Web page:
What are the five main causes of procrastination?

Start Now! Procrastinate Later. Become More Productive
An interview with Neil Fiore Ph.D.

  1. FEAR. We fear and resist BEING CONTROLLED by others, BEING JUDGED, and FEAR MISSING OUT ON THE GOOD THINGS OF LIFE. But the greatest fear is FEAR OF YOURSELF: fear that you will make yourself miserable if you make a mistake and you’ll beat yourself up if you fail to win 100% approval from others.
    These fears cause you to procrastinate so you can:
  • Resist doing what others tell you (and you tell yourself) you have to get done;
  • Avoid having your worth and work judged by others
  • Protect some free time even though you know you can’t fully enjoy it because you feel guilty
  • Escape your own self-hatred.

That’s why The Fiore Productivity Program™ shows you how to focus on taking corrective action and creating a solid, un-judge-able sense of worth rather than focusing on self-analysis and self-criticism.

Fear of mistakes makes you indecisive and keeps you from achieving excellence (not perfection, but         real, achievable excellence).
Fear of mistakes is caused by allowing your worth and mood to be determined by judgment of your work—as in Work = Worth.

  1. INEFFECTIVE LEADERSHIP COMMUNICATION. In talking to ourselves, our team, and our family, we tend to use 6 statements that evoke resistance and anxiety:

You have to finish all this work, do it perfectly, suffer with no fun in your life (only overwhelming obligations), and your worth will be judged.

“You have to finish” is enough to cause procrastination but use of all six statements pretty much guarantees feeling stuck, resistant, overwhelmed, and distracted.

In my book, The Now Habit, I’ve replaced those 6 statements of procrastinators with the 6 statements of producers:

I choose to start for 15 minutes (one small step), on a rough draft, knowing I have plenty of ‘guilt-free play’ in my schedule and that my worth is safe with me.

  1. PERFECTIONISM. Trying to be perfect leads to frustration and wasted time and energy in order to defend against real or imagined criticism (from others and yourself). It is also a denial of the fact that you are human and not a god or an angel.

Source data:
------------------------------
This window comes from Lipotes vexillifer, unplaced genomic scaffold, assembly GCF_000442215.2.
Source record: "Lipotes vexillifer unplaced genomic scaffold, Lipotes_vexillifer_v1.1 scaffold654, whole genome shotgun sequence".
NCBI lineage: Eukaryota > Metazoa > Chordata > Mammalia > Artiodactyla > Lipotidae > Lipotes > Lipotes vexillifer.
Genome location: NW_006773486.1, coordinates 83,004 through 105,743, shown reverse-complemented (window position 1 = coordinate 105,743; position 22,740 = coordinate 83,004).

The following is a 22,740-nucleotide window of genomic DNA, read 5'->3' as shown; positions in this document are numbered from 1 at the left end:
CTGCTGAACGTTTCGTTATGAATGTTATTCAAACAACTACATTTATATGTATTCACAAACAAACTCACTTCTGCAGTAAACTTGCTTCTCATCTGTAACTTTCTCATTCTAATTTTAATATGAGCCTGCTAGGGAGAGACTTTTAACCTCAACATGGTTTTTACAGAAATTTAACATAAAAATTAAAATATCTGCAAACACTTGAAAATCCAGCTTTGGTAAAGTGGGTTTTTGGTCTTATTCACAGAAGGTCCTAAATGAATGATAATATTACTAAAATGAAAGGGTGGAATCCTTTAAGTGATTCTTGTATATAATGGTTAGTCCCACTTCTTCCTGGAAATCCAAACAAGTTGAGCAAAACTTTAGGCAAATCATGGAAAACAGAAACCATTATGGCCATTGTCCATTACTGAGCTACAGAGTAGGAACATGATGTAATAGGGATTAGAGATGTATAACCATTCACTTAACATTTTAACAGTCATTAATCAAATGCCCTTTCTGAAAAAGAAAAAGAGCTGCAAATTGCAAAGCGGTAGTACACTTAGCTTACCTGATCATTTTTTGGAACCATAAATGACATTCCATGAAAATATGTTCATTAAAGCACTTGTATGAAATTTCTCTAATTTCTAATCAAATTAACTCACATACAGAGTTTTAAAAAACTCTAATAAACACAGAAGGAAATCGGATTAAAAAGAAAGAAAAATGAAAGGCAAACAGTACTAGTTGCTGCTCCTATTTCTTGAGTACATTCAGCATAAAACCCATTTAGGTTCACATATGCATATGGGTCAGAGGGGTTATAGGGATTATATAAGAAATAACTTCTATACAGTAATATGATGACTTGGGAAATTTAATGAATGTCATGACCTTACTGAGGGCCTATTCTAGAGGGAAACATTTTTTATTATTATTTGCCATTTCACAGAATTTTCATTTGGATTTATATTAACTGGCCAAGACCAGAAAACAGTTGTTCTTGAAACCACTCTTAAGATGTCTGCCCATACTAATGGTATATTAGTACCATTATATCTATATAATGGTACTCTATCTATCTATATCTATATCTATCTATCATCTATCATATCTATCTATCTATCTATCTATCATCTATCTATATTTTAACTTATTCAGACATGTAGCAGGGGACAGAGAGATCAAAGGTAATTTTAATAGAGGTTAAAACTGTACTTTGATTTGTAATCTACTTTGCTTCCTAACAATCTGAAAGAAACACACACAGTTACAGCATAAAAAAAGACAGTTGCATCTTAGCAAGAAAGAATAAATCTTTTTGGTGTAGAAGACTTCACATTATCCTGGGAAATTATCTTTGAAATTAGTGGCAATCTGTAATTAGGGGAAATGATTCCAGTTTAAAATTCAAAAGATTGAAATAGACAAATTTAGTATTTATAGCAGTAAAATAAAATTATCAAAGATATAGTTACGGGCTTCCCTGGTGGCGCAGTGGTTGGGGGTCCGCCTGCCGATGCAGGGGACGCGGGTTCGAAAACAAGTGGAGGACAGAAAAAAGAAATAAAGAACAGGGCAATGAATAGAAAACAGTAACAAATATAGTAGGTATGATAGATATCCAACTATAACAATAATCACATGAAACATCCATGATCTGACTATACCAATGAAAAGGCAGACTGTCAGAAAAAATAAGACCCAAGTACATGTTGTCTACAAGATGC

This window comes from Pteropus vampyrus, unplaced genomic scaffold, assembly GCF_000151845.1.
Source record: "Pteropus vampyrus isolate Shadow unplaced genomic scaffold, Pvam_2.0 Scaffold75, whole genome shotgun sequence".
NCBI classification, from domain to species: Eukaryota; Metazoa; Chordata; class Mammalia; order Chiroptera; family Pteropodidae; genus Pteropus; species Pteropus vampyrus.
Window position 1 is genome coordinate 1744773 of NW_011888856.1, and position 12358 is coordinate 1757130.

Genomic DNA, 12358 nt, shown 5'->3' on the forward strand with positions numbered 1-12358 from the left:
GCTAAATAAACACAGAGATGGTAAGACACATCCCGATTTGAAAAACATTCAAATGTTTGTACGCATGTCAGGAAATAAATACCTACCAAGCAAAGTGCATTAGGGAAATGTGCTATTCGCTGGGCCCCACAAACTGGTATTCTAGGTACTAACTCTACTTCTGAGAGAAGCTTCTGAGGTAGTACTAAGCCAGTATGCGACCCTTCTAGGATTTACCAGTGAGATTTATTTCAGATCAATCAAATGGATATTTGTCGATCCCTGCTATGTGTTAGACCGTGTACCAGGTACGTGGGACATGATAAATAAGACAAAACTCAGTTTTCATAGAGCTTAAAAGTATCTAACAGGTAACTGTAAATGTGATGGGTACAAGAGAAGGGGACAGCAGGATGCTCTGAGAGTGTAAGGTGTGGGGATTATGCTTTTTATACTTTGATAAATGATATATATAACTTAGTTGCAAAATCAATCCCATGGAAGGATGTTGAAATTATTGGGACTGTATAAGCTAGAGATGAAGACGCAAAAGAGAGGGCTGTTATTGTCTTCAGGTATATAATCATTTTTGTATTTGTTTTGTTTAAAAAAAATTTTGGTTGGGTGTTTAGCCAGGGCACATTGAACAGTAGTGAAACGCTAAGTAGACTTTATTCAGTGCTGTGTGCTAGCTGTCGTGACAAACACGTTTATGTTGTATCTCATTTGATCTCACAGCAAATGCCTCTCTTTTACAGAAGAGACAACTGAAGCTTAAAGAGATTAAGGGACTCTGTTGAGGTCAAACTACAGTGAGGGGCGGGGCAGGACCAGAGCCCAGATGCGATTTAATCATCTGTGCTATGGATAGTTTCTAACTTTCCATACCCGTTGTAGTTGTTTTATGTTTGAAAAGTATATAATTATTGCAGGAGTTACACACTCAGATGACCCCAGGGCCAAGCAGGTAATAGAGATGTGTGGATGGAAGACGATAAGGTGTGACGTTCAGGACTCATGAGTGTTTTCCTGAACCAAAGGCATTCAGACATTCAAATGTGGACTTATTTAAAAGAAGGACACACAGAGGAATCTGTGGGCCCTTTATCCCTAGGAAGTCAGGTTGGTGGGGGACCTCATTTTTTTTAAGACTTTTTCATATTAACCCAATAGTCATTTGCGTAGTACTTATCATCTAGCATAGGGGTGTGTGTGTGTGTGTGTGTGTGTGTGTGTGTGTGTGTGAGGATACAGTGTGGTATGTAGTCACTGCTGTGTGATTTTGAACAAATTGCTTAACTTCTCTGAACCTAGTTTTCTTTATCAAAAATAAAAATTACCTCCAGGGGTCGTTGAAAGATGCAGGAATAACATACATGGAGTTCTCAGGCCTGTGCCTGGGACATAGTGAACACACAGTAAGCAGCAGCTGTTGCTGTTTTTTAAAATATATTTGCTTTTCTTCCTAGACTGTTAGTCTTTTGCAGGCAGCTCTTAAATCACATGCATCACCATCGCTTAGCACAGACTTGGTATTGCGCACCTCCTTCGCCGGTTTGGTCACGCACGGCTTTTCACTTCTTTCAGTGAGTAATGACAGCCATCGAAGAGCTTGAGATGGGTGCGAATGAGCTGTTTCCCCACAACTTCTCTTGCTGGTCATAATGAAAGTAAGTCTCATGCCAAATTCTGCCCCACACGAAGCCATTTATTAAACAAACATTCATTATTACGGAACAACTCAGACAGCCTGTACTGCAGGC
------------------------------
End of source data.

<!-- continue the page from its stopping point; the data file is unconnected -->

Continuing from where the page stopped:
As difficult as it may seem, strive instead to accept yourself as a ‘perfectly human’ human being, vulnerable to mistakes and criticism.

  1. OVERWHELMING YOURSELF. When you attempt to do it all—and all at once – you require your body to try to be in several time zones, thereby evoking stress and anxiety or “stuck energy” that can’t be used now.

When you set a goal of ‘getting it done’ you are asking your body to get into the imaginary future that may be 4, 40, or a thousand hours away.

Given that your body is always in the present, it makes sense to practice Mindfulness by focusing on what you can start now for five or fifteen minutes. When you learn to focus on starting instead of finishing, you don’t have to worry about getting done because the last time you start is when you’ll be done.

  1. WORKING FROM EGO. Our sense of self is often dissociated from our adult skills, challenges and current opportunities. Our ego identity often feels like a phony and is waiting to feel motivated, confident, and to know everything.

 

The belief that you must want to do something – and feel motivated and confident – before starting a task that has real consequences in your life. To be productive and robust in the real world, we often must choose to face unpleasant tasks – income tax, surgery, and learning skills in areas that are difficult for us. We can’t wait for our ego to feel motivated.

 

©2017 Neil A. Fiore, PhD  www.neilfiore.com  neil@neilfiore.com  (510) 525 – 2673